Friday, 29 August 2008

An End to Hostillities

Dear Alexander,

Several weeks have passed since last we spoke (in those days charged with promise of foreign travel and longed-for repose), on that subject so pressing to us both.

There was a real end-of-term feel to the proceedings at St John's that Sunday, the last before our annual recess. "God goes on holiday," you once quipped, mischievously, as if religion may be subverted to the insistent demands of our modern, busy lives. "Lord dismiss us with thy blessing," wasn't on the hymn-board that day, but I felt myself transported just the same, back to my old school chapel, a fake-Gothic Victorian pile poised above Sydney Harbour, among spreading Moretan Bay figs, we boys all herded there gleefully under the Head's scary, gimlet eye.

The church organist (and choirmaster) marshalled for us the most sublime musical accompaniment to Sung Eucharist. With a thrilling trumpet solo, and impossibly beautiful Panis Angelicus, it all added up to a damned fine show, if you'll pardon the expression. The Cathedral Dean preached a jaunty sermon, comparing the woman of Canaan to a pushy mum in a TV talent show, and the apostles' angst to his own status anxiety at one of those City livery dinners, where you measure yourself by the seating plan. Here were more jokes than our mainly septuagenarian congregation are accustomed to, but no worse for that. Our regular band of dinner ladies served a celebratory lunch, which we steadily munched our way through in the pews. You will be well-pleased with the outcome.

I mean of course the parish room, your proposed modern stick-on addition (though dressed in traditional garb), to our majestic Wren lantern church. I am aware that you are anxious to see this project through to completion, after twenty years or more of debate and indecision in the PCC. I never knew a vicar who didn't want to leave his mark; my own brother, who I love and admire, modernised a beautiful, original Dutch colonial church in Indonesia, filling in the sloping, wooden-louvered verandas all round with rendered brick. His congregation swelled, but at the cost, it would seem, of architectural heritage.

I wish to urge caution. You've cast your lot with Matthew, energetic young churchwarden, old Harovian, and hardworking civil engineer, who is ramming through the project with the diocesan architects, and condescends to brief us only at bi-monthly meetings, where he bridles and rears up at the least little questioning of detail. Is Matthew too close to the architect? He is certainly dynamic, and gets things done, but the fellow clearly has no interest in sharing responsibility.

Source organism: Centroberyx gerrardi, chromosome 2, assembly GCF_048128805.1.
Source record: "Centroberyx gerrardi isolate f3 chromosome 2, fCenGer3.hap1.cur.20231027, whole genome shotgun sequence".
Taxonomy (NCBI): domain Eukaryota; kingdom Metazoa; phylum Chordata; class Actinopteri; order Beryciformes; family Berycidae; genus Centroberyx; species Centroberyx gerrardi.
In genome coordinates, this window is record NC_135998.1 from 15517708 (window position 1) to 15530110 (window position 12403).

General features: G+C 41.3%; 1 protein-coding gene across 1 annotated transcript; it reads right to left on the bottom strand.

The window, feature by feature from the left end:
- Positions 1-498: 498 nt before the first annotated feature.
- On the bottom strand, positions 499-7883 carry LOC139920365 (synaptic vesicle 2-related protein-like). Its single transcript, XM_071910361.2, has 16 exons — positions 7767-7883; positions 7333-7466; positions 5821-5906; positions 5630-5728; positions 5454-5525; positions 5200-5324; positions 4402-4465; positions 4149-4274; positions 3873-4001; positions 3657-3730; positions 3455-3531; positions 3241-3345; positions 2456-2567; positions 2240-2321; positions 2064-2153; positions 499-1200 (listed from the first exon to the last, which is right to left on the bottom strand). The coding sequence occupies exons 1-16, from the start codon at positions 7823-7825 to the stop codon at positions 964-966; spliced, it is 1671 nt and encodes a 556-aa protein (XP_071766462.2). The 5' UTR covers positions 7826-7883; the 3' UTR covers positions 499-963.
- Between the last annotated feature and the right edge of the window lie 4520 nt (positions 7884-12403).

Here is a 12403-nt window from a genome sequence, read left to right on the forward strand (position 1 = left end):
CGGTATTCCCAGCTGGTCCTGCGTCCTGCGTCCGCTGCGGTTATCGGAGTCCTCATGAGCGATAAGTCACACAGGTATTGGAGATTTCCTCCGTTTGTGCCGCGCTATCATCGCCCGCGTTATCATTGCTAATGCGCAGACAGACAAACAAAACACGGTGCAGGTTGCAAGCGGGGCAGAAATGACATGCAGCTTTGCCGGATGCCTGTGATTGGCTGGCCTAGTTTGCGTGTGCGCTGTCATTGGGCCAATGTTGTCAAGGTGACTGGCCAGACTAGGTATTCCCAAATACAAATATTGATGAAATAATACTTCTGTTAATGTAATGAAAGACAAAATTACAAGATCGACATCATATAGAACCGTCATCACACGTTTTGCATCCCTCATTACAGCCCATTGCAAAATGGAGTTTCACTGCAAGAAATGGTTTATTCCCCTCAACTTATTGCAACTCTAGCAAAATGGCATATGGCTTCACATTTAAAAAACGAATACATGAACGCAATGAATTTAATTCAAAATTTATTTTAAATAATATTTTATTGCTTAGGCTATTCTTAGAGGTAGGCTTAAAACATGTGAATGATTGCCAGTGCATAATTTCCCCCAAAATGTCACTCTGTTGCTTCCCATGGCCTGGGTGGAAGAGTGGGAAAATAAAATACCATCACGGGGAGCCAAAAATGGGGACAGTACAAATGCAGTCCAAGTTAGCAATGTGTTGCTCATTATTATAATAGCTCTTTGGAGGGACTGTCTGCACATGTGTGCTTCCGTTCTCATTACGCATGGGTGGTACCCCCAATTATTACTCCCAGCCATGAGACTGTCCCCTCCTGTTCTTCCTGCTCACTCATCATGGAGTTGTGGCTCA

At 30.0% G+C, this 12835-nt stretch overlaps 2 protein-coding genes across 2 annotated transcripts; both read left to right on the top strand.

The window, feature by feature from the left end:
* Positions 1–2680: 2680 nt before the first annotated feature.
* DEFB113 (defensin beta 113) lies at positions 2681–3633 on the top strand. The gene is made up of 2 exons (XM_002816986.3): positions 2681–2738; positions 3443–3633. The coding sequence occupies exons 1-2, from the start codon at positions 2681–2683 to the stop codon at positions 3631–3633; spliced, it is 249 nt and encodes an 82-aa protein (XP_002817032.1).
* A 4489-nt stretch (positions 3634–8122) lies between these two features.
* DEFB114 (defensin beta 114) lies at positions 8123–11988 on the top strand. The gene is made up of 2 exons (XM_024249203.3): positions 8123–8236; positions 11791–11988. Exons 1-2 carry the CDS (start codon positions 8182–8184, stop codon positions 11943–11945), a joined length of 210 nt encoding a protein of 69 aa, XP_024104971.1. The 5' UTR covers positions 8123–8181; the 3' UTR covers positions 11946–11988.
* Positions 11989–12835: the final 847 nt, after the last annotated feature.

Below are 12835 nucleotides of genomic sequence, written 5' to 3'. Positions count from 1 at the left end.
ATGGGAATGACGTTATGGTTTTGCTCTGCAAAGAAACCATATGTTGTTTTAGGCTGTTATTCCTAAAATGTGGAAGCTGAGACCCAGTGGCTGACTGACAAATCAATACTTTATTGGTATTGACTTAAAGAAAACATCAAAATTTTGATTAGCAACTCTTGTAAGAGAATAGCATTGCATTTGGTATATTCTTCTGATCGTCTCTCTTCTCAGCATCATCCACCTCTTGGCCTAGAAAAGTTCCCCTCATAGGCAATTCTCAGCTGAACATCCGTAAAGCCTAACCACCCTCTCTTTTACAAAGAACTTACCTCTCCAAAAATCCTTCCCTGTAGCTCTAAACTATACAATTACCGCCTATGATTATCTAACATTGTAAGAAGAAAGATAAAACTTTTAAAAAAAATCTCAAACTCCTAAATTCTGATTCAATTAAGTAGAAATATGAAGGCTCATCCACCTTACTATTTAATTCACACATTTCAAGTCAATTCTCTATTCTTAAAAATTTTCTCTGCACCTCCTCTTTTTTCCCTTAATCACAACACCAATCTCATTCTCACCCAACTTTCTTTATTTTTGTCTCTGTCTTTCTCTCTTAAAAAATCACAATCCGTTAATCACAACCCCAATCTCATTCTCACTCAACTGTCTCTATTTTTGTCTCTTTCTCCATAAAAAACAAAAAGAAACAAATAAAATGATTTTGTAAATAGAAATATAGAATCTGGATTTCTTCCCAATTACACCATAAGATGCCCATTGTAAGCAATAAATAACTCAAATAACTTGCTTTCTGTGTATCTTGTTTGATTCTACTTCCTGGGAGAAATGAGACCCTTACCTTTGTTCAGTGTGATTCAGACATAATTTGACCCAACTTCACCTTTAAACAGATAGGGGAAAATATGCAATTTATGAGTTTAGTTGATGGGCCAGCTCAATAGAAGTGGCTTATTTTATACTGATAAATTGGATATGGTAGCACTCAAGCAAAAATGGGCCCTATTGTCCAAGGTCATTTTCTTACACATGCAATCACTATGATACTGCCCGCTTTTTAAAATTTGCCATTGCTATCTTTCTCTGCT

It's more than I can stand, as I think you already know. You are frightened of upsetting Matthew, who seemingly has a febrile, uncertain temperament. You think him a demigod, and infallible in that buttoned-up, Establishment kind of way. He has the advantage of both of us, Alex, status-wise.

I am no better than a lowly builder, yet have considerable expertise with old buildings. I should love to be consulted on the parish room, but can't see it ever happening somehow. I do not want to be forever sniping from the sidelines.

I must bow out from the PCC, and my negligible role there, though not, I hope, from our charming, amiable church. I leave with some small pleasure and satisfaction at having done a positive good. By some strange miracle, I did manage to rescue you from your architects' lunatic scheme to fit toilets in the front entrance hall (though not without first locking horns very memorably with Matthew once or twice).

I trust our friendship will continue unabated. Our family are all grateful for your support over the years: for the most fantastic Sunday school; for the christening of our youngest; as well as for the patient, careful preparation you gave for our two older children's eventual confirmation. I look forward to many more celebrations and happy rites of passage to come!

Yours affectionately, Peter.